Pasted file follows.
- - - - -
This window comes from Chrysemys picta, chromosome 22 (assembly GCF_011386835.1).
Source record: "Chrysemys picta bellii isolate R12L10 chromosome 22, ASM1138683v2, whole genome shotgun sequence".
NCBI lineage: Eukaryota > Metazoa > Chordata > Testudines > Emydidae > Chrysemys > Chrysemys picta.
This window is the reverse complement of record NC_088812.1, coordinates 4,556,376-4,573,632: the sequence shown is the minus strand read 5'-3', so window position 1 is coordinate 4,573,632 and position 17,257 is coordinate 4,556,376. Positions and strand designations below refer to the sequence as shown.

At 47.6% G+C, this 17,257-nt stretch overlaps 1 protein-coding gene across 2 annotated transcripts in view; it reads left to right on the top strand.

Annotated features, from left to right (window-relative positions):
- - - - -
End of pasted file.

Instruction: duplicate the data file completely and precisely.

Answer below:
This window comes from Chrysemys picta, chromosome 22 (assembly GCF_011386835.1).
Source record: "Chrysemys picta bellii isolate R12L10 chromosome 22, ASM1138683v2, whole genome shotgun sequence".
NCBI lineage: Eukaryota > Metazoa > Chordata > Testudines > Emydidae > Chrysemys > Chrysemys picta.
This window is the reverse complement of record NC_088812.1, coordinates 4,556,376-4,573,632: the sequence shown is the minus strand read 5'-3', so window position 1 is coordinate 4,573,632 and position 17,257 is coordinate 4,556,376. Positions and strand designations below refer to the sequence as shown.

At 47.6% G+C, this 17,257-nt stretch overlaps 1 protein-coding gene across 2 annotated transcripts in view; it reads left to right on the top strand.

Annotated features, from left to right (window-relative positions):